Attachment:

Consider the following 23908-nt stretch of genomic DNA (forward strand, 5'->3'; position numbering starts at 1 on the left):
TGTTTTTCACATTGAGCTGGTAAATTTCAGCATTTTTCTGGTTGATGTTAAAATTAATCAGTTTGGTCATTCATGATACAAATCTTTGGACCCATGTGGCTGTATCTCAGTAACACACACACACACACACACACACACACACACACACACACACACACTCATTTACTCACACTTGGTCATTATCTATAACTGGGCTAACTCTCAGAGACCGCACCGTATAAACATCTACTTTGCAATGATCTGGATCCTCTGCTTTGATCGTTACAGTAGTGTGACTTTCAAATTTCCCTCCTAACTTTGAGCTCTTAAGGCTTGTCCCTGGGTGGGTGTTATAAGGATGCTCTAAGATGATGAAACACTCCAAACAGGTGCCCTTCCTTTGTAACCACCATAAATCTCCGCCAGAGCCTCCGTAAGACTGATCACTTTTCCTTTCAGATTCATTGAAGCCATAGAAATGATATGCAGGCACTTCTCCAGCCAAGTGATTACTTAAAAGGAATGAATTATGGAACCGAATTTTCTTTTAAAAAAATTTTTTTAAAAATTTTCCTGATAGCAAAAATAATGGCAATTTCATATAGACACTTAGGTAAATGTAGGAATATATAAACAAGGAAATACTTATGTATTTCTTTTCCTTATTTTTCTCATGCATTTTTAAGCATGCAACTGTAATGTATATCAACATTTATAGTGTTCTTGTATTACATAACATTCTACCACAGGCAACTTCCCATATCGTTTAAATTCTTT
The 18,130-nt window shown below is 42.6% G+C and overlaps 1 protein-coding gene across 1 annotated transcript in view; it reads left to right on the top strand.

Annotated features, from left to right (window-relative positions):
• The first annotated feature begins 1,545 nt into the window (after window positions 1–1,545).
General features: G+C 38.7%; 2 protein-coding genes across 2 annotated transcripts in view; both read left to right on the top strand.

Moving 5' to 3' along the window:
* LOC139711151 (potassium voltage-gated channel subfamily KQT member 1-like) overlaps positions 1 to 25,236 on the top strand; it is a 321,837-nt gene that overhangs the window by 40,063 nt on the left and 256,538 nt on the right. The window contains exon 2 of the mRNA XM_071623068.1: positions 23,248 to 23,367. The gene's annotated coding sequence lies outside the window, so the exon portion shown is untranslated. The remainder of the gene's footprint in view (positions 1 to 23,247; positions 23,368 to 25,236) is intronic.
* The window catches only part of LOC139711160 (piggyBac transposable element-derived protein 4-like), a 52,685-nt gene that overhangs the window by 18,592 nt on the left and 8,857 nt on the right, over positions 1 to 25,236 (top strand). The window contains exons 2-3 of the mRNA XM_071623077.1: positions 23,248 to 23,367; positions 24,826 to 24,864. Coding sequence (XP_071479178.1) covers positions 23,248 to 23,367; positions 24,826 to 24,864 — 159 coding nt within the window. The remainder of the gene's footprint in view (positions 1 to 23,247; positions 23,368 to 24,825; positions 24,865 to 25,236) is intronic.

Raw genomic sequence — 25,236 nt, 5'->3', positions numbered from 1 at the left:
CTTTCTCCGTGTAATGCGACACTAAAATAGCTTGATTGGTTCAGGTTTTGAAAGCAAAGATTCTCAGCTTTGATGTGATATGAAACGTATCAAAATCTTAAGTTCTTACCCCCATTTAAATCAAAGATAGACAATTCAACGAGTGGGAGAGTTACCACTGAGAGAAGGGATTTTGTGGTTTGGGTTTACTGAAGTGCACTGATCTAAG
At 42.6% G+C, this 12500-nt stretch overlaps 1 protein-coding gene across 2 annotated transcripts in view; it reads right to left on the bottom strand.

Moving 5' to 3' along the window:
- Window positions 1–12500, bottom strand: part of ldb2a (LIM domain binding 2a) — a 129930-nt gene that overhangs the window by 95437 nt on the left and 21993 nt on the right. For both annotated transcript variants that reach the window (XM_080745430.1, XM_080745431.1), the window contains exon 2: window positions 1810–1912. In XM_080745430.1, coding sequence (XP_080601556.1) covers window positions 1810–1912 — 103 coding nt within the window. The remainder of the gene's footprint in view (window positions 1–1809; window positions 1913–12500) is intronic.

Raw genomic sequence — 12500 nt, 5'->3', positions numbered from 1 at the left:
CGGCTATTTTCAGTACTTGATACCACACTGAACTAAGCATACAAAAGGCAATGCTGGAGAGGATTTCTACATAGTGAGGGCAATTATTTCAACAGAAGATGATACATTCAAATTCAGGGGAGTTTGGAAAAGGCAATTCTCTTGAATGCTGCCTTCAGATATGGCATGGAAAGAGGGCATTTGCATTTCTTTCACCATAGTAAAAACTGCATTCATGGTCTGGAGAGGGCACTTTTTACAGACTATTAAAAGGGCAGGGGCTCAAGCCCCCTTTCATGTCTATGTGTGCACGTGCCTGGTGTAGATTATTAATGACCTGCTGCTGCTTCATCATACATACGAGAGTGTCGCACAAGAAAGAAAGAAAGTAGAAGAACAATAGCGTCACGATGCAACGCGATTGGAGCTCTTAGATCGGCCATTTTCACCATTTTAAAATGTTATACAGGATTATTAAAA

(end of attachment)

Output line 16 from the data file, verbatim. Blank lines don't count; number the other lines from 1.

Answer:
CGGCTATTTTCAGTACTTGATACCACACTGAACTAAGCATACAAAAGGCAATGCTGGAGAGGATTTCTACATAGTGAGGGCAATTATTTCAACAGAAGATGATACATTCAAATTCAGGGGAGTTTGGAAAAGGCAATTCTCTTGAATGCTGCCTTCAGATATGGCATGGAAAGAGGGCATTTGCATTTCTTTCACCATAGTAAAAACTGCATTCATGGTCTGGAGAGGGCACTTTTTACAGACTATTAAAAGGGCAGGGGCTCAAGCCCCCTTTCATGTCTATGTGTGCACGTGCCTGGTGTAGATTATTAATGACCTGCTGCTGCTTCATCATACATACGAGAGTGTCGCACAAGAAAGAAAGAAAGTAGAAGAACAATAGCGTCACGATGCAACGCGATTGGAGCTCTTAGATCGGCCATTTTCACCATTTTAAAATGTTATACAGGATTATTAAAA